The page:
Nasalance and nasality at experimental velopharyngeal openings in palatal prosthesis: a case study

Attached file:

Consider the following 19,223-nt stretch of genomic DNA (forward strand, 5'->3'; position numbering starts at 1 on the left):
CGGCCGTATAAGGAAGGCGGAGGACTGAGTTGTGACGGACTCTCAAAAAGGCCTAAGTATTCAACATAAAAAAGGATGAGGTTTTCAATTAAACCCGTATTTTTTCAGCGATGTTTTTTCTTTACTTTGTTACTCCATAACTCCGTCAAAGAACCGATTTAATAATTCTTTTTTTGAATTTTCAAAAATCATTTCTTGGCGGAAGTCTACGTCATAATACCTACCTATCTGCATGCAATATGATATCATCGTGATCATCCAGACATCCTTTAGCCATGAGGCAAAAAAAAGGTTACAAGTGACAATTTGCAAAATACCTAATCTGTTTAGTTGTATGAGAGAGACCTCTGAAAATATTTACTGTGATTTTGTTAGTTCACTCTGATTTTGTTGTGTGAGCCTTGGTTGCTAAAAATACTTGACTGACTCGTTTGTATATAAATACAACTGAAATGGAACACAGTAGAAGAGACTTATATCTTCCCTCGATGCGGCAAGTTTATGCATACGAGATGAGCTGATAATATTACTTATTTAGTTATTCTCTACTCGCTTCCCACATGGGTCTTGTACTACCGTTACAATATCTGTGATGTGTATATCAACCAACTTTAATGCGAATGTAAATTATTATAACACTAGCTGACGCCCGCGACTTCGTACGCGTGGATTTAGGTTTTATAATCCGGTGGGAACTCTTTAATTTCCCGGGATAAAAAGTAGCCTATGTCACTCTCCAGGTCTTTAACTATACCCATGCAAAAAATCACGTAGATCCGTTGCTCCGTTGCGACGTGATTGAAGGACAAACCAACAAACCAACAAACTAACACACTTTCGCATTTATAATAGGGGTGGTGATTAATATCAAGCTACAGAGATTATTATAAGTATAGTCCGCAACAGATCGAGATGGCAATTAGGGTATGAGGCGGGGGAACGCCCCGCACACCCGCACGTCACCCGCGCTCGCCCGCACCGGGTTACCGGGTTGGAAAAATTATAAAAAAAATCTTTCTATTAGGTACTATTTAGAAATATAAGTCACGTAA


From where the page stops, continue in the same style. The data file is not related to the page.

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The use of prosthetic devices for correction of velopharyngeal insufficiency (VPI) is an alternative treatment for patients with conditions that preclude surgery and for those individuals with a hypofunctional velopharynx (HV) with a poor prognosis for the surgical repair of VPI. Understanding the role and measuring the outcome of prosthetic treatment of velopharyngeal dysfunction requires the use of tools that allow for documenting pre- and post-treatment outcomes. Experimental openings in speech bulbs have been used for simulating VPI in studies documenting changes in aerodynamic, acoustic and kinematics aspects of speech associated with the use of palatal prosthetic devices. The use of nasometry to document changes in speech associated with experimental openings in speech bulbs, however, has not been described in the literature. Objective: This single-subject study investigated nasalance and nasality at the presence of experimental openings drilled through the speech bulb of a patient with HV. Material and Methods: Nasometric recordings of the word "pato" were obtained under 4 velopharyngeal conditions: no-opening (control condition), no speech bulb, speech bulb with a 20 mm(2) opening, and speech bulb with 30 mm(2) opening. Five speech-language pathologists performed auditory-perceptual ratings while the subject read an oral passage under all conditions. Results: Kruskal-Wallis test showed significant difference among conditions (p=0.0002), with Scheffe post hoc test indicating difference from the no-opening condition. Conclusion: The changes in nasalance observed after drilling holes of known sizes in a speech bulb suggest that nasometry reflect changes in transfer of sound energy related to different sizes of velopharyngeal opening.